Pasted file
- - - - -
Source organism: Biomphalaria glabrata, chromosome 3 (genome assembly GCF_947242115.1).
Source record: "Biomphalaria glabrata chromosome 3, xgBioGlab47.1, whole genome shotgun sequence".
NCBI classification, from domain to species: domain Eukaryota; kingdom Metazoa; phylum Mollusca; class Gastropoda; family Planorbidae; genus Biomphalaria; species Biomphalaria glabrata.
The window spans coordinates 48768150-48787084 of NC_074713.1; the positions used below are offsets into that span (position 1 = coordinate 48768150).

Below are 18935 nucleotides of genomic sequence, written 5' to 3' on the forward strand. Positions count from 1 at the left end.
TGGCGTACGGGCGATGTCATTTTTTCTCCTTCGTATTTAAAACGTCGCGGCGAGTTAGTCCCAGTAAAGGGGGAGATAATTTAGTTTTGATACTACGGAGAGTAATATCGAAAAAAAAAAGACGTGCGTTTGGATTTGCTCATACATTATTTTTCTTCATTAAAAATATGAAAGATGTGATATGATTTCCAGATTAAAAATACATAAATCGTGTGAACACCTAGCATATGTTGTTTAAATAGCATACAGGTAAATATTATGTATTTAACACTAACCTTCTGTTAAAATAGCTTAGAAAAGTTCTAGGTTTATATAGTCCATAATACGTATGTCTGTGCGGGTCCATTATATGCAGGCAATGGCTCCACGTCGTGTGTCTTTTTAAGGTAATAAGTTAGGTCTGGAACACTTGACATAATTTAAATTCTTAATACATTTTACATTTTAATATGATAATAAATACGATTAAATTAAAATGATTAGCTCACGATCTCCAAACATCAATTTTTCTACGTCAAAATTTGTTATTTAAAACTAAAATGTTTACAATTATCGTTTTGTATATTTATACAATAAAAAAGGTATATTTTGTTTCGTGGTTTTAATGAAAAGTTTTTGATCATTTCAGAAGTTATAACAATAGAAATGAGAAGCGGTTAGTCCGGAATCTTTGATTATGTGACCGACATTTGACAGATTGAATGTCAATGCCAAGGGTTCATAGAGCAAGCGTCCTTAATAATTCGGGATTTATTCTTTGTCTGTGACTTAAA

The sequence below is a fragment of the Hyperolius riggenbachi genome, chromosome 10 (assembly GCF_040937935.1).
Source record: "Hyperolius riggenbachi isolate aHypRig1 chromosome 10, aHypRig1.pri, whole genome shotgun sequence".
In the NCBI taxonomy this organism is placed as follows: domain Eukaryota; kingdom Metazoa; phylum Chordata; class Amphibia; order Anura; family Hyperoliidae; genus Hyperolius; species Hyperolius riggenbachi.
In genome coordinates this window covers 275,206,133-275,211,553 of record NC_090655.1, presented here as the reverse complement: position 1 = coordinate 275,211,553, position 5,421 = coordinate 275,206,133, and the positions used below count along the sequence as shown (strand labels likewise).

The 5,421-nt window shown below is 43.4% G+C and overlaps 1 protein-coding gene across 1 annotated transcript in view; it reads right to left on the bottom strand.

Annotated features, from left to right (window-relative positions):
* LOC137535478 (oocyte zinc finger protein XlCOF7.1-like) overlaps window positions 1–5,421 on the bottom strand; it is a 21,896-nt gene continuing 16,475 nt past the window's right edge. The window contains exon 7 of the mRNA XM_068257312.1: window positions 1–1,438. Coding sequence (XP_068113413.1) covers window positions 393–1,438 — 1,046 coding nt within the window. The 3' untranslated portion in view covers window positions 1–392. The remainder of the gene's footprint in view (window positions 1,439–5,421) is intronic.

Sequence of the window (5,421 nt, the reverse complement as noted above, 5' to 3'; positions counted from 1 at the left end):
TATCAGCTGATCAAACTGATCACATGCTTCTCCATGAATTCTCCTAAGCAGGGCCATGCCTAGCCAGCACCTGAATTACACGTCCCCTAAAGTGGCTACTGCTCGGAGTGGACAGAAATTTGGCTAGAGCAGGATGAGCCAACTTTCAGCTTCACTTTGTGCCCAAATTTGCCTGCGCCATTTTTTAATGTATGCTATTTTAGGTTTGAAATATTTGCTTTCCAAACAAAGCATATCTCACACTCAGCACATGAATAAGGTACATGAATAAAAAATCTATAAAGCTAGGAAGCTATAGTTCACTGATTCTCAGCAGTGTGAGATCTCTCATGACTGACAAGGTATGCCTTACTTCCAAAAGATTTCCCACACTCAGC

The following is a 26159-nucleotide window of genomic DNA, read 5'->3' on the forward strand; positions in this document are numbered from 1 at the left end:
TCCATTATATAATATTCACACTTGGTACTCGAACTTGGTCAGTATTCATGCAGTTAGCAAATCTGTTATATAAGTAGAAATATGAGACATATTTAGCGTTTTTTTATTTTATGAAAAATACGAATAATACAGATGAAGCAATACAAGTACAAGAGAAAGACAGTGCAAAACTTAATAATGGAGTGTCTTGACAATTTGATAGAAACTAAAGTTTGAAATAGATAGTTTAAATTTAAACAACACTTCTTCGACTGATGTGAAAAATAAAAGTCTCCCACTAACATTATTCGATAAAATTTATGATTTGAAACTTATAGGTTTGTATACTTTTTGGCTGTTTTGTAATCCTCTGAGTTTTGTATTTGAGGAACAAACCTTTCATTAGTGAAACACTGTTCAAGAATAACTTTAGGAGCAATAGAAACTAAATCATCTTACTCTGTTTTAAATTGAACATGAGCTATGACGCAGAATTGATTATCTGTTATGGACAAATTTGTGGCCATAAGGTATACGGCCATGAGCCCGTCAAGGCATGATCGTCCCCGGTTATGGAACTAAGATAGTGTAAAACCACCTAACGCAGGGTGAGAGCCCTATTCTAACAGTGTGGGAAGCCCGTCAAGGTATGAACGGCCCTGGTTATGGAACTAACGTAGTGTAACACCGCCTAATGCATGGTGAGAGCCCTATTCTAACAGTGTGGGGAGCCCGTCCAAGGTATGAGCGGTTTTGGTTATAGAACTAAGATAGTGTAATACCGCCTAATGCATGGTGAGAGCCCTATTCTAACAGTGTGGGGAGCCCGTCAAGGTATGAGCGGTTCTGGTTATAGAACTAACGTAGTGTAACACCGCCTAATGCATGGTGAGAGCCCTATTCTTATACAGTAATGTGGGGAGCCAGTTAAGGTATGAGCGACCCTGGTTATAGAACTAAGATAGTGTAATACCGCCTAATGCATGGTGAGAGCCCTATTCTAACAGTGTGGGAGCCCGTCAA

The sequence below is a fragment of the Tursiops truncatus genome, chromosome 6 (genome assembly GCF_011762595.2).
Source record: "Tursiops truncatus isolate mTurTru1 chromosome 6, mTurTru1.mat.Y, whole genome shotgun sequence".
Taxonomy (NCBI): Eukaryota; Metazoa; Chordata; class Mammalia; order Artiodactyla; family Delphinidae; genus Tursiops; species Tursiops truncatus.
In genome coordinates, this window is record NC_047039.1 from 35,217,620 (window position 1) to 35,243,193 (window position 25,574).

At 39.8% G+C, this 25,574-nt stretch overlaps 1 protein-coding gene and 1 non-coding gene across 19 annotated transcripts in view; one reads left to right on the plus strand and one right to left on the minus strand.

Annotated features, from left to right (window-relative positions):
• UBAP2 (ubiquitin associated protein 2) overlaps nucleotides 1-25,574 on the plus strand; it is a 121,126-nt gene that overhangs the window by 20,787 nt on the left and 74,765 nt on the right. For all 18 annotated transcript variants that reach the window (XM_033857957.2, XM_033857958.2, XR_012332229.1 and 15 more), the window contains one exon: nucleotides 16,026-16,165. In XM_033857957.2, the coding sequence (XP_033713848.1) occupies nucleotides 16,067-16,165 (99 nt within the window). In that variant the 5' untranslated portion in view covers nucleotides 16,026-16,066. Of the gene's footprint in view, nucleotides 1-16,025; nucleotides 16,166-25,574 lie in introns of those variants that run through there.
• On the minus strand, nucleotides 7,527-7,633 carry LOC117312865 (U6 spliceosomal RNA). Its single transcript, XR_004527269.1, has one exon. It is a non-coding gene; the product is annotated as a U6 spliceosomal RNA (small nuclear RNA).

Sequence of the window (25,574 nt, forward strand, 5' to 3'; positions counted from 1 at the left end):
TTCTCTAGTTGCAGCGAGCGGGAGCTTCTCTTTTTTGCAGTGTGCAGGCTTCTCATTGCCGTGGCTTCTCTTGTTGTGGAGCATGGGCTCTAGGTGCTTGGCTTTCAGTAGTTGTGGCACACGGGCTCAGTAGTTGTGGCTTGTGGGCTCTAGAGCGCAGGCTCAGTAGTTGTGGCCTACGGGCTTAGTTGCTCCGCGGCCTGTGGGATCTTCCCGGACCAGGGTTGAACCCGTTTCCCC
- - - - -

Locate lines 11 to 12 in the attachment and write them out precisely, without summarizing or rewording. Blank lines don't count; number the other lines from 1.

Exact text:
The 5,421-nt window shown below is 43.4% G+C and overlaps 1 protein-coding gene across 1 annotated transcript in view; it reads right to left on the bottom strand.

Annotated features, from left to right (window-relative positions):